A newly released report from the Bureau of Economic Analysis (BEA) shows consumer spending in the U.S. rose 1.9%, or $267.6 billion, in July. While that’s down from spending in May and June—which grew 8.6% and 6.2%, respectively—analysts believe it represents positive movement nonetheless.
“Retail sales rose strongly in July, and this comes on the heels of tremendous surges in May and June,” said Brian Beaulieu, CEO and chief economist at ITR Economics, known for its spot-on economic forecasting. “The three-month gain since April is the strongest recorded in the post WWII period and demonstrates the consumer has an ability to spend money, a desire to spend money and the means to spend that money.”
Beaulieu’s observations are supported by the data. BEA statistics show personal income among U.S. consumers increased 0.4% to $70.5 billion last month. The increase in personal income in July was more than accounted for by compensation of employees as portions of the economy continued to reopen. Proprietors’ income and rental income of persons also contributed to the increase. Meanwhile, disposable personal income increased 0.2% to $39.9 billion. (Note: “Real personal consumption expenditures” totaled $200.6 billion in July, reflecting an increase of $82.1 billion in spending for goods and a $121.2 billion increase in spending for services.)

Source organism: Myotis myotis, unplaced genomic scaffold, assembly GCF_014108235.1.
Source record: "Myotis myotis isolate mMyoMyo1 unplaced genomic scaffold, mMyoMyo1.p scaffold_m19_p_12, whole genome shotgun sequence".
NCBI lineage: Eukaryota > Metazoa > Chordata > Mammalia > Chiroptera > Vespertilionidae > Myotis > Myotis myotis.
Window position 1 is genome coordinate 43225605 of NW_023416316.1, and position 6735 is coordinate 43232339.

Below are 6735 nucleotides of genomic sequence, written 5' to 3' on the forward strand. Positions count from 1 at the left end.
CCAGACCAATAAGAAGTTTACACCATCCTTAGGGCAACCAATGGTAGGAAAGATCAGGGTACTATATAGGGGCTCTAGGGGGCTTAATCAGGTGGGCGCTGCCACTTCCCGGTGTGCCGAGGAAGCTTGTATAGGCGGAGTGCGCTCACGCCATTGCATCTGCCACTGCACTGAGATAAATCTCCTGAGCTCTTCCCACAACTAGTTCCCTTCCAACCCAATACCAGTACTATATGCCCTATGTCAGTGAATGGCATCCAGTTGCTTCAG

Within goods, the leading contributor to the increase was spending for new motor vehicles, based primarily on unit sales from Ward’s Automotive Sales Report. Within services, the leading contributors to the increase were spending for health care as well as food services and accommodations. Within health care, both hospital and outpatient services increased, based on volume data for hospital services and outpatient visits as well as credit card data. Spending for food services and accommodations was based on Census Monthly Retail Trade Survey data and Smith Travel Research data.
Government policy impacts spending
The July estimate for personal income and outlays was impacted by the response to the spread of COVID-19. Federal economic recovery payments continued but were at a lower level than in June, and government stay-at-home orders lifted in some areas of the country. The full economic effects of the COVID-19 pandemic, experts say, cannot be quantified in the personal income and outlays estimate because the impacts are generally embedded in source data and cannot be separately identified.
Partially offsetting these increases were decreases in government social benefits and income on assets. Unemployment insurance benefits, based primarily on unemployment claims data from the Department of Labor’s Employment and Training Administration, decreased in July.